A workflow engine with robust observability should provide these features:

  • Metrics: Collect and analyze performance indicators for workflows, activities, and resources to optimize and monitor the system.
  • Tracing: Leverage distributed tracing to visualize the call graph of a workflow, including its activities and any child workflows. This allows you to debug and diagnose issues more effectively
  • Logging: Record and store logs for workflow execution, errors, and events to aid in troubleshooting and auditing.
  • Alerting: Send alerts or trigger actions based on predefined conditions, such as workflow failures, high resource usage, or long-running activities.

Workflow that changes behavior based on failing activity


Resilience is a significant advantage of workflow engines, as they provide the ability to retry activities and workflows with different policies. This feature helps ensure that transient errors, such as temporary network outages, do not cause the entire process to fail.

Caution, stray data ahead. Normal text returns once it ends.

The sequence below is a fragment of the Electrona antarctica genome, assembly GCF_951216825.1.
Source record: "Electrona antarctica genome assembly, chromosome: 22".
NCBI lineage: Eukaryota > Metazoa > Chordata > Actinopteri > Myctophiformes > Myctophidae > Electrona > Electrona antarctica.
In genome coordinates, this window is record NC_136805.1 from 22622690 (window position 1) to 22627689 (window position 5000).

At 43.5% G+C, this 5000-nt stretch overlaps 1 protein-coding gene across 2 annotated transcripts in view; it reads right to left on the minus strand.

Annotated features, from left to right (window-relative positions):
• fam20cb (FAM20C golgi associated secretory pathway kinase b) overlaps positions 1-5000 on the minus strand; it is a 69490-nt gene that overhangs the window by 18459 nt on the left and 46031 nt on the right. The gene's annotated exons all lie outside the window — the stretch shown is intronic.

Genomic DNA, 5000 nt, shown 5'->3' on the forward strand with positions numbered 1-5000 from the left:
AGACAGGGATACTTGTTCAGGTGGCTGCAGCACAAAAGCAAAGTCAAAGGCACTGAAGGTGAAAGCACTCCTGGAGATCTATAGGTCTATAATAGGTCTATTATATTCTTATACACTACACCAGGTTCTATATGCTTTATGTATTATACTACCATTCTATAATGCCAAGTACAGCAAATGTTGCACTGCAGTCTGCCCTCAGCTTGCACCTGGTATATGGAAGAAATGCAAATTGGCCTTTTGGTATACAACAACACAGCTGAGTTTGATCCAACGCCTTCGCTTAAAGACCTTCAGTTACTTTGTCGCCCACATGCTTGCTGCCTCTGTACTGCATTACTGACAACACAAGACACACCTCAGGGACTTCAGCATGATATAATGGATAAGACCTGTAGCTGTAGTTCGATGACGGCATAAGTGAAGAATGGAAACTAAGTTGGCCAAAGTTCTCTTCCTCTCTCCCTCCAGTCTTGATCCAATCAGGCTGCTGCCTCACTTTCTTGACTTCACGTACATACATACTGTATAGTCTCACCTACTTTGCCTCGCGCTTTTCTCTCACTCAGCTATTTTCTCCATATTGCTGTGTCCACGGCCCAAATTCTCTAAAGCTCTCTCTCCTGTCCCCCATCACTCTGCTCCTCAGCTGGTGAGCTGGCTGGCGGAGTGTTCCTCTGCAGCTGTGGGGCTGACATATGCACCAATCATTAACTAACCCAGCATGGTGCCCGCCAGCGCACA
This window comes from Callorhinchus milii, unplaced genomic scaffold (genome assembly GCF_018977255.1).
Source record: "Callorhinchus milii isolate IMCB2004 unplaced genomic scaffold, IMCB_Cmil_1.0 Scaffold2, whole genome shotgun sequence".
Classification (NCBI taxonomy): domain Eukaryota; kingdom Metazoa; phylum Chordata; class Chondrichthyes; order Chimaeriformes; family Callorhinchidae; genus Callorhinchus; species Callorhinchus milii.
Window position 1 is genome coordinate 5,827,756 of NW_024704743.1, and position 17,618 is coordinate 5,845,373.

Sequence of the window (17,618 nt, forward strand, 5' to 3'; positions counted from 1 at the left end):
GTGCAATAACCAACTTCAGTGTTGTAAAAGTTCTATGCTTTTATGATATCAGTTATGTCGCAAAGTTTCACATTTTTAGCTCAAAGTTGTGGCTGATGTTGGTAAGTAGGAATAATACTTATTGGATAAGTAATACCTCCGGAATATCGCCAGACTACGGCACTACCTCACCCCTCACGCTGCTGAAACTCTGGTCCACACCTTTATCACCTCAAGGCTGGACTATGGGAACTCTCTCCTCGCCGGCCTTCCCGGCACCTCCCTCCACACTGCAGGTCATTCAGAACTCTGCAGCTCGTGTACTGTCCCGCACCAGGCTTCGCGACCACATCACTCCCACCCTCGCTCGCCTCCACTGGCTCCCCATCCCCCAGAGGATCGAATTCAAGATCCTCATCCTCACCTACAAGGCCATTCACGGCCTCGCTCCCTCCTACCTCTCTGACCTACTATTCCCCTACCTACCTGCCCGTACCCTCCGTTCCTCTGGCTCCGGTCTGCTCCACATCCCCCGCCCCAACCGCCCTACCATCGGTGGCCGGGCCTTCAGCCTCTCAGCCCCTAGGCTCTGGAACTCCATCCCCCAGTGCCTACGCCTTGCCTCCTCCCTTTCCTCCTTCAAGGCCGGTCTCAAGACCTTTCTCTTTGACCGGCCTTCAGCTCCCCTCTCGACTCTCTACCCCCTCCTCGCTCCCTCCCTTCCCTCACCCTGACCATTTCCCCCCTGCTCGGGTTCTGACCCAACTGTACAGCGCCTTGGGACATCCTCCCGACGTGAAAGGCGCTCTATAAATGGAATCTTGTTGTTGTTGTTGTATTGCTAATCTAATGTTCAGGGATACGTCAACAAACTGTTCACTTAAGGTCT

A resilient workflow engine should provide the following features:

  • Retry policies for activities and workflows: Automatically retry failed activities or workflows based on user-defined policies.
  • Timeouts for activities and workflows: Set limits on how long activities or workflows can run or wait for action, preventing stalled processes.
  • Fallback strategies: Define alternative actions or notifications when retries fail or certain conditions are met.

Workflow that shows transitioning from a failing into a successful activity


Durability ensures that workflows can process highly complex workflows, run indefinitely, or wait for action for hours or even days without losing data or state. For example, an approval process in a large organization might require multiple levels of sign-offs, and the associated workflow must be able to wait for the necessary approvals, even if it takes several days. With durable workflow engines, developers can create long-running processes that maintain their state and data integrity across extended periods, ensuring that no critical information is lost during the execution.

A durable workflow engine should offer these features:

  • Timers: Schedule workflows to begin execution at predetermined times or intervals.
  • Sleep functionality: Allow workflows to pause or wait for action without consuming excessive resources, supporting long-running processes.